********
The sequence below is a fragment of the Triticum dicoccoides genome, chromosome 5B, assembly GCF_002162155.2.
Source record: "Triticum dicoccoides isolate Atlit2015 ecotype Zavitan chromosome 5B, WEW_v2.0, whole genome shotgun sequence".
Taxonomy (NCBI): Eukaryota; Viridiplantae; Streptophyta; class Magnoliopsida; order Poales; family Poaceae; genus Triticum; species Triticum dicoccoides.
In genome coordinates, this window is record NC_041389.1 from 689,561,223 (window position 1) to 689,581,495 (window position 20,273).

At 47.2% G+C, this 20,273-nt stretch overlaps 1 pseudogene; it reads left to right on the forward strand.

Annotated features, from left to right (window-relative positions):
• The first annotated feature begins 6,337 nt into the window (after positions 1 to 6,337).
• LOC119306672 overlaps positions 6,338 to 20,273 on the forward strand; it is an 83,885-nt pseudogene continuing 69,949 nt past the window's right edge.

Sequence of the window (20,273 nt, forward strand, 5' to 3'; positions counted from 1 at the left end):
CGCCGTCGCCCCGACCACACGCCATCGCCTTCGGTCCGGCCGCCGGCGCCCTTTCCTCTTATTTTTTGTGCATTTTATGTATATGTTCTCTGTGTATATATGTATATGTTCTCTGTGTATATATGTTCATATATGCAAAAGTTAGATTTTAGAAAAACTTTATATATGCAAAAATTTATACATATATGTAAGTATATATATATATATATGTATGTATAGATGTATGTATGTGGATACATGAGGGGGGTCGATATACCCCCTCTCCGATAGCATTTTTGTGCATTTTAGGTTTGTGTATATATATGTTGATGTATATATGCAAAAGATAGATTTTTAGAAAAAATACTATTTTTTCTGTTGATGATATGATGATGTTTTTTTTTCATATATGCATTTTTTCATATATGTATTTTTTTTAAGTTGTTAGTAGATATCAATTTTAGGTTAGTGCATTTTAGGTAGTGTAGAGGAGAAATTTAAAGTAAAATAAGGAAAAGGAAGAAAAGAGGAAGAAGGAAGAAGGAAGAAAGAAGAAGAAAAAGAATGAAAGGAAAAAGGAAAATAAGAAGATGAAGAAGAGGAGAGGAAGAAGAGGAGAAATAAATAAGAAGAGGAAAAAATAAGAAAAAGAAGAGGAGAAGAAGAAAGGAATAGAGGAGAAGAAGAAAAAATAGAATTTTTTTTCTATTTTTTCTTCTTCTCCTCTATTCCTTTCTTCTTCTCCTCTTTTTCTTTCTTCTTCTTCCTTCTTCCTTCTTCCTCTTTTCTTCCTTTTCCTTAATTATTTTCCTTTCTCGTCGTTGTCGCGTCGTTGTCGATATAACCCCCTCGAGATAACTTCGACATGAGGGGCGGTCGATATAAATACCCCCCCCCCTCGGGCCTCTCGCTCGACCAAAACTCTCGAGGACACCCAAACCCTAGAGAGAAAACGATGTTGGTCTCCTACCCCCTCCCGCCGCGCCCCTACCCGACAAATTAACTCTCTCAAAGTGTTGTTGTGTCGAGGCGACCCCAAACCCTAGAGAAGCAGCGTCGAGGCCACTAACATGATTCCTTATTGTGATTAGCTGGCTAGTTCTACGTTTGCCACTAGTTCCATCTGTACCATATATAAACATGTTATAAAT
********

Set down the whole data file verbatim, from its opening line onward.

The sequence below is a fragment of the Triticum dicoccoides genome, chromosome 5B, assembly GCF_002162155.2.
Source record: "Triticum dicoccoides isolate Atlit2015 ecotype Zavitan chromosome 5B, WEW_v2.0, whole genome shotgun sequence".
Taxonomy (NCBI): Eukaryota; Viridiplantae; Streptophyta; class Magnoliopsida; order Poales; family Poaceae; genus Triticum; species Triticum dicoccoides.
In genome coordinates, this window is record NC_041389.1 from 689,561,223 (window position 1) to 689,581,495 (window position 20,273).

At 47.2% G+C, this 20,273-nt stretch overlaps 1 pseudogene; it reads left to right on the forward strand.

Annotated features, from left to right (window-relative positions):
• The first annotated feature begins 6,337 nt into the window (after positions 1 to 6,337).
• LOC119306672 overlaps positions 6,338 to 20,273 on the forward strand; it is an 83,885-nt pseudogene continuing 69,949 nt past the window's right edge.

Sequence of the window (20,273 nt, forward strand, 5' to 3'; positions counted from 1 at the left end):
CGCCGTCGCCCCGACCACACGCCATCGCCTTCGGTCCGGCCGCCGGCGCCCTTTCCTCTTATTTTTTGTGCATTTTATGTATATGTTCTCTGTGTATATATGTATATGTTCTCTGTGTATATATGTTCATATATGCAAAAGTTAGATTTTAGAAAAACTTTATATATGCAAAAATTTATACATATATGTAAGTATATATATATATATATGTATGTATAGATGTATGTATGTGGATACATGAGGGGGGTCGATATACCCCCTCTCCGATAGCATTTTTGTGCATTTTAGGTTTGTGTATATATATGTTGATGTATATATGCAAAAGATAGATTTTTAGAAAAAATACTATTTTTTCTGTTGATGATATGATGATGTTTTTTTTTCATATATGCATTTTTTCATATATGTATTTTTTTTAAGTTGTTAGTAGATATCAATTTTAGGTTAGTGCATTTTAGGTAGTGTAGAGGAGAAATTTAAAGTAAAATAAGGAAAAGGAAGAAAAGAGGAAGAAGGAAGAAGGAAGAAAGAAGAAGAAAAAGAATGAAAGGAAAAAGGAAAATAAGAAGATGAAGAAGAGGAGAGGAAGAAGAGGAGAAATAAATAAGAAGAGGAAAAAATAAGAAAAAGAAGAGGAGAAGAAGAAAGGAATAGAGGAGAAGAAGAAAAAATAGAATTTTTTTTCTATTTTTTCTTCTTCTCCTCTATTCCTTTCTTCTTCTCCTCTTTTTCTTTCTTCTTCTTCCTTCTTCCTTCTTCCTCTTTTCTTCCTTTTCCTTAATTATTTTCCTTTCTCGTCGTTGTCGCGTCGTTGTCGATATAACCCCCTCGAGATAACTTCGACATGAGGGGCGGTCGATATAAATACCCCCCCCCCTCGGGCCTCTCGCTCGACCAAAACTCTCGAGGACACCCAAACCCTAGAGAGAAAACGATGTTGGTCTCCTACCCCCTCCCGCCGCGCCCCTACCCGACAAATTAACTCTCTCAAAGTGTTGTTGTGTCGAGGCGACCCCAAACCCTAGAGAAGCAGCGTCGAGGCCACTAACATGATTCCTTATTGTGATTAGCTGGCTAGTTCTACGTTTGCCACTAGTTCCATCTGTACCATATATAAACATGTTATAAAT